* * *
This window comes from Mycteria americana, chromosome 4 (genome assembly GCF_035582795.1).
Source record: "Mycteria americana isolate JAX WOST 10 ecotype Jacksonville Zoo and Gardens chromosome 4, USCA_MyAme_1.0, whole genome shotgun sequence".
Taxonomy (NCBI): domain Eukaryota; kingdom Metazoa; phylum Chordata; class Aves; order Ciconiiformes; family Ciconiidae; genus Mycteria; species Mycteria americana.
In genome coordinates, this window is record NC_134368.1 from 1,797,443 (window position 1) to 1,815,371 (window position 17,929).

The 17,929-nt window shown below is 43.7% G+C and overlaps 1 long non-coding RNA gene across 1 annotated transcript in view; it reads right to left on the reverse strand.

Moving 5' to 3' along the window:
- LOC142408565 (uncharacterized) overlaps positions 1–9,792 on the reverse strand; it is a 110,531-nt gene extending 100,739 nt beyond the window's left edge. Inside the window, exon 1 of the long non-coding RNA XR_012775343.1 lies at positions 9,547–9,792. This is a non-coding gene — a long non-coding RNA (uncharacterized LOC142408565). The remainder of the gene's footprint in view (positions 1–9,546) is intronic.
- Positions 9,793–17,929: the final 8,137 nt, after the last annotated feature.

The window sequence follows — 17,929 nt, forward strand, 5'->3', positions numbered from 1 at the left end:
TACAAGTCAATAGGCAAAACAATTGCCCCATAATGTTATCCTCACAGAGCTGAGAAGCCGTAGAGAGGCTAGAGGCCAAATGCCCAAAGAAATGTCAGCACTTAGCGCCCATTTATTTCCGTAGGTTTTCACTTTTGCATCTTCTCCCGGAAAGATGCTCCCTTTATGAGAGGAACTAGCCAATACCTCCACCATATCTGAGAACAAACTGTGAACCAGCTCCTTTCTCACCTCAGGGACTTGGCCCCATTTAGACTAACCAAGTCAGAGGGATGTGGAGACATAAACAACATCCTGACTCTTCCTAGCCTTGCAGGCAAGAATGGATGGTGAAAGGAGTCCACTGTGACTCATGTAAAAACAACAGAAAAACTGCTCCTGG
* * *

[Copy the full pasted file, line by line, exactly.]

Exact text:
This window comes from Mycteria americana, chromosome 4 (genome assembly GCF_035582795.1).
Source record: "Mycteria americana isolate JAX WOST 10 ecotype Jacksonville Zoo and Gardens chromosome 4, USCA_MyAme_1.0, whole genome shotgun sequence".
Taxonomy (NCBI): domain Eukaryota; kingdom Metazoa; phylum Chordata; class Aves; order Ciconiiformes; family Ciconiidae; genus Mycteria; species Mycteria americana.
In genome coordinates, this window is record NC_134368.1 from 1,797,443 (window position 1) to 1,815,371 (window position 17,929).

The 17,929-nt window shown below is 43.7% G+C and overlaps 1 long non-coding RNA gene across 1 annotated transcript in view; it reads right to left on the reverse strand.

Moving 5' to 3' along the window:
- LOC142408565 (uncharacterized) overlaps positions 1–9,792 on the reverse strand; it is a 110,531-nt gene extending 100,739 nt beyond the window's left edge. Inside the window, exon 1 of the long non-coding RNA XR_012775343.1 lies at positions 9,547–9,792. This is a non-coding gene — a long non-coding RNA (uncharacterized LOC142408565). The remainder of the gene's footprint in view (positions 1–9,546) is intronic.
- Positions 9,793–17,929: the final 8,137 nt, after the last annotated feature.

The window sequence follows — 17,929 nt, forward strand, 5'->3', positions numbered from 1 at the left end:
TACAAGTCAATAGGCAAAACAATTGCCCCATAATGTTATCCTCACAGAGCTGAGAAGCCGTAGAGAGGCTAGAGGCCAAATGCCCAAAGAAATGTCAGCACTTAGCGCCCATTTATTTCCGTAGGTTTTCACTTTTGCATCTTCTCCCGGAAAGATGCTCCCTTTATGAGAGGAACTAGCCAATACCTCCACCATATCTGAGAACAAACTGTGAACCAGCTCCTTTCTCACCTCAGGGACTTGGCCCCATTTAGACTAACCAAGTCAGAGGGATGTGGAGACATAAACAACATCCTGACTCTTCCTAGCCTTGCAGGCAAGAATGGATGGTGAAAGGAGTCCACTGTGACTCATGTAAAAACAACAGAAAAACTGCTCCTGG